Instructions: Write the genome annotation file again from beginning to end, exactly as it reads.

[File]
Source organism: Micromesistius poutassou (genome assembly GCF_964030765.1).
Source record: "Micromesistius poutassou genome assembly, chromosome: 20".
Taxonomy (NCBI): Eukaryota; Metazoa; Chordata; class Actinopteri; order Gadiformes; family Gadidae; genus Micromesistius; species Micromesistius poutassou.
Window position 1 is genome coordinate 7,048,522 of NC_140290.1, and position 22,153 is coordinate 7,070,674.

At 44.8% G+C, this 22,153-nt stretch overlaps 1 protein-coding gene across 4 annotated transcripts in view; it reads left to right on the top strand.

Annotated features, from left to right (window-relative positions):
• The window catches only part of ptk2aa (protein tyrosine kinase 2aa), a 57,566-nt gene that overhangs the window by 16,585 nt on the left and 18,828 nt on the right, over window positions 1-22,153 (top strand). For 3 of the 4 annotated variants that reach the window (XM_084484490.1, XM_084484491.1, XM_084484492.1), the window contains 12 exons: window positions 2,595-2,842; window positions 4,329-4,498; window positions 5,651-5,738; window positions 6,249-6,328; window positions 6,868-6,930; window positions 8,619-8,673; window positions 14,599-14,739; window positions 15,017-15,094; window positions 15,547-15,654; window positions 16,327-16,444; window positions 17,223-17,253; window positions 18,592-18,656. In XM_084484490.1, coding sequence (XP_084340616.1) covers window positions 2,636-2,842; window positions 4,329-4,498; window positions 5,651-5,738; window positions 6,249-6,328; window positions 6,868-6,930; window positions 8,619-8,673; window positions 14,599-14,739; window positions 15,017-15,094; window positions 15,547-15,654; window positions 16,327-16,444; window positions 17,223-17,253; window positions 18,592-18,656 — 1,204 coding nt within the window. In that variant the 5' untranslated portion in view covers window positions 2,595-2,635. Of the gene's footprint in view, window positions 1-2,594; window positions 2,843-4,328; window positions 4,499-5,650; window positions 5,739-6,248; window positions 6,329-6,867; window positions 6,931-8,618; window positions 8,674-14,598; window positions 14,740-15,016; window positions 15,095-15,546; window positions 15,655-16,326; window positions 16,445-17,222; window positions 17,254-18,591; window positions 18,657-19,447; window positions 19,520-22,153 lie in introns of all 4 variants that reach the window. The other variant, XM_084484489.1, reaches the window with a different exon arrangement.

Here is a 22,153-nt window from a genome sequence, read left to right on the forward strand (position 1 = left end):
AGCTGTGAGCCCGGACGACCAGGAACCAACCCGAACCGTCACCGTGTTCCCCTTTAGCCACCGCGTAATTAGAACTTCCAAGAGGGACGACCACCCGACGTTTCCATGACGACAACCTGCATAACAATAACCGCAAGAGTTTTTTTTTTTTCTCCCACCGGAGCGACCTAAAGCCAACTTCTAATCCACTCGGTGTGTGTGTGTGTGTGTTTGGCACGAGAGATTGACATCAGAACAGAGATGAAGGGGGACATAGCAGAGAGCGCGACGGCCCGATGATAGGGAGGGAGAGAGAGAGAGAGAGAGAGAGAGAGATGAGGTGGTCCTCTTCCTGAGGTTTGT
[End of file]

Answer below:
Source organism: Micromesistius poutassou (genome assembly GCF_964030765.1).
Source record: "Micromesistius poutassou genome assembly, chromosome: 20".
Taxonomy (NCBI): Eukaryota; Metazoa; Chordata; class Actinopteri; order Gadiformes; family Gadidae; genus Micromesistius; species Micromesistius poutassou.
Window position 1 is genome coordinate 7,048,522 of NC_140290.1, and position 22,153 is coordinate 7,070,674.

At 44.8% G+C, this 22,153-nt stretch overlaps 1 protein-coding gene across 4 annotated transcripts in view; it reads left to right on the top strand.

Annotated features, from left to right (window-relative positions):
• The window catches only part of ptk2aa (protein tyrosine kinase 2aa), a 57,566-nt gene that overhangs the window by 16,585 nt on the left and 18,828 nt on the right, over window positions 1-22,153 (top strand). For 3 of the 4 annotated variants that reach the window (XM_084484490.1, XM_084484491.1, XM_084484492.1), the window contains 12 exons: window positions 2,595-2,842; window positions 4,329-4,498; window positions 5,651-5,738; window positions 6,249-6,328; window positions 6,868-6,930; window positions 8,619-8,673; window positions 14,599-14,739; window positions 15,017-15,094; window positions 15,547-15,654; window positions 16,327-16,444; window positions 17,223-17,253; window positions 18,592-18,656. In XM_084484490.1, coding sequence (XP_084340616.1) covers window positions 2,636-2,842; window positions 4,329-4,498; window positions 5,651-5,738; window positions 6,249-6,328; window positions 6,868-6,930; window positions 8,619-8,673; window positions 14,599-14,739; window positions 15,017-15,094; window positions 15,547-15,654; window positions 16,327-16,444; window positions 17,223-17,253; window positions 18,592-18,656 — 1,204 coding nt within the window. In that variant the 5' untranslated portion in view covers window positions 2,595-2,635. Of the gene's footprint in view, window positions 1-2,594; window positions 2,843-4,328; window positions 4,499-5,650; window positions 5,739-6,248; window positions 6,329-6,867; window positions 6,931-8,618; window positions 8,674-14,598; window positions 14,740-15,016; window positions 15,095-15,546; window positions 15,655-16,326; window positions 16,445-17,222; window positions 17,254-18,591; window positions 18,657-19,447; window positions 19,520-22,153 lie in introns of all 4 variants that reach the window. The other variant, XM_084484489.1, reaches the window with a different exon arrangement.

Here is a 22,153-nt window from a genome sequence, read left to right on the forward strand (position 1 = left end):
AGCTGTGAGCCCGGACGACCAGGAACCAACCCGAACCGTCACCGTGTTCCCCTTTAGCCACCGCGTAATTAGAACTTCCAAGAGGGACGACCACCCGACGTTTCCATGACGACAACCTGCATAACAATAACCGCAAGAGTTTTTTTTTTTTCTCCCACCGGAGCGACCTAAAGCCAACTTCTAATCCACTCGGTGTGTGTGTGTGTGTGTTTGGCACGAGAGATTGACATCAGAACAGAGATGAAGGGGGACATAGCAGAGAGCGCGACGGCCCGATGATAGGGAGGGAGAGAGAGAGAGAGAGAGAGAGAGAGATGAGGTGGTCCTCTTCCTGAGGTTTGT